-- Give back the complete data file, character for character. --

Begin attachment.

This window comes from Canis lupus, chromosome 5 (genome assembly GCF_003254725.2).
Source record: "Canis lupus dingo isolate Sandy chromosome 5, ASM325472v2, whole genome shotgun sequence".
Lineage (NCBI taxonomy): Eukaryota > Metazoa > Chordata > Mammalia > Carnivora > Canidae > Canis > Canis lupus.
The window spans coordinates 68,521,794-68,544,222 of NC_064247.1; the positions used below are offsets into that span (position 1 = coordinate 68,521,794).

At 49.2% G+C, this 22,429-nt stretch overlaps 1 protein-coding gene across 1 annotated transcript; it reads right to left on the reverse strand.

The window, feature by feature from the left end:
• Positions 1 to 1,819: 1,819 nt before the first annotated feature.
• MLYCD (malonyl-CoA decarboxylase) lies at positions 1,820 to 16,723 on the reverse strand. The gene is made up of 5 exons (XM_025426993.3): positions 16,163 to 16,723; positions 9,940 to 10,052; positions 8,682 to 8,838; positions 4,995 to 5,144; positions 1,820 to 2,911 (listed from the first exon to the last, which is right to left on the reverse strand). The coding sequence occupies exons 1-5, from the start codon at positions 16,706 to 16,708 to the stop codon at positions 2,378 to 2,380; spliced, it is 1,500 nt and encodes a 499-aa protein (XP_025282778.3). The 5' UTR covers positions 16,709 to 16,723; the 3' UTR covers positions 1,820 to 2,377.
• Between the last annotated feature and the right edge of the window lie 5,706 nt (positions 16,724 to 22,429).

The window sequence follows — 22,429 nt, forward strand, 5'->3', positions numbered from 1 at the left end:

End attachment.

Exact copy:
This window comes from Canis lupus, chromosome 5 (genome assembly GCF_003254725.2).
Source record: "Canis lupus dingo isolate Sandy chromosome 5, ASM325472v2, whole genome shotgun sequence".
Lineage (NCBI taxonomy): Eukaryota > Metazoa > Chordata > Mammalia > Carnivora > Canidae > Canis > Canis lupus.
The window spans coordinates 68,521,794-68,544,222 of NC_064247.1; the positions used below are offsets into that span (position 1 = coordinate 68,521,794).

At 49.2% G+C, this 22,429-nt stretch overlaps 1 protein-coding gene across 1 annotated transcript; it reads right to left on the reverse strand.

The window, feature by feature from the left end:
• Positions 1 to 1,819: 1,819 nt before the first annotated feature.
• MLYCD (malonyl-CoA decarboxylase) lies at positions 1,820 to 16,723 on the reverse strand. The gene is made up of 5 exons (XM_025426993.3): positions 16,163 to 16,723; positions 9,940 to 10,052; positions 8,682 to 8,838; positions 4,995 to 5,144; positions 1,820 to 2,911 (listed from the first exon to the last, which is right to left on the reverse strand). The coding sequence occupies exons 1-5, from the start codon at positions 16,706 to 16,708 to the stop codon at positions 2,378 to 2,380; spliced, it is 1,500 nt and encodes a 499-aa protein (XP_025282778.3). The 5' UTR covers positions 16,709 to 16,723; the 3' UTR covers positions 1,820 to 2,377.
• Between the last annotated feature and the right edge of the window lie 5,706 nt (positions 16,724 to 22,429).

The window sequence follows — 22,429 nt, forward strand, 5'->3', positions numbered from 1 at the left end: